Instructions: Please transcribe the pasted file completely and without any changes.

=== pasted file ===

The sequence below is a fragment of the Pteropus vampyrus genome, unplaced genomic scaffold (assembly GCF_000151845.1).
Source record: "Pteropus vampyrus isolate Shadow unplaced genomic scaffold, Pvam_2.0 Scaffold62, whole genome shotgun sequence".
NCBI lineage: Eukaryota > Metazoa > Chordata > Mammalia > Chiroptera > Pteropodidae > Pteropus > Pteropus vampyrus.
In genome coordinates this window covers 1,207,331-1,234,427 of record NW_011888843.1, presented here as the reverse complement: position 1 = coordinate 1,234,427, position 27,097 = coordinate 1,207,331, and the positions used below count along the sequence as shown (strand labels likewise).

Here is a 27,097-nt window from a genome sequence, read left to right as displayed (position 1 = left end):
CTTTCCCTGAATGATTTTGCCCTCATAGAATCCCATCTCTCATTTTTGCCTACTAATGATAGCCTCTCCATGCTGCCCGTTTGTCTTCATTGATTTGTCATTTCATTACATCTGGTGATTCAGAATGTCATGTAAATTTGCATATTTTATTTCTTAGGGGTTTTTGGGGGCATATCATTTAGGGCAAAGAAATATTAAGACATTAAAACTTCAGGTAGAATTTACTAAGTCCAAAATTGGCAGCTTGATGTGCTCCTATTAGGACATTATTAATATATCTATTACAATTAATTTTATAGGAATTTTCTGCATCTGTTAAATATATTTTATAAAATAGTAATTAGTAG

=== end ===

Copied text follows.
The sequence below is a fragment of the Pteropus vampyrus genome, unplaced genomic scaffold (assembly GCF_000151845.1).
Source record: "Pteropus vampyrus isolate Shadow unplaced genomic scaffold, Pvam_2.0 Scaffold62, whole genome shotgun sequence".
NCBI lineage: Eukaryota > Metazoa > Chordata > Mammalia > Chiroptera > Pteropodidae > Pteropus > Pteropus vampyrus.
In genome coordinates this window covers 1,207,331-1,234,427 of record NW_011888843.1, presented here as the reverse complement: position 1 = coordinate 1,234,427, position 27,097 = coordinate 1,207,331, and the positions used below count along the sequence as shown (strand labels likewise).

Here is a 27,097-nt window from a genome sequence, read left to right as displayed (position 1 = left end):
CTTTCCCTGAATGATTTTGCCCTCATAGAATCCCATCTCTCATTTTTGCCTACTAATGATAGCCTCTCCATGCTGCCCGTTTGTCTTCATTGATTTGTCATTTCATTACATCTGGTGATTCAGAATGTCATGTAAATTTGCATATTTTATTTCTTAGGGGTTTTTGGGGGCATATCATTTAGGGCAAAGAAATATTAAGACATTAAAACTTCAGGTAGAATTTACTAAGTCCAAAATTGGCAGCTTGATGTGCTCCTATTAGGACATTATTAATATATCTATTACAATTAATTTTATAGGAATTTTCTGCATCTGTTAAATATATTTTATAAAATAGTAATTAGTAG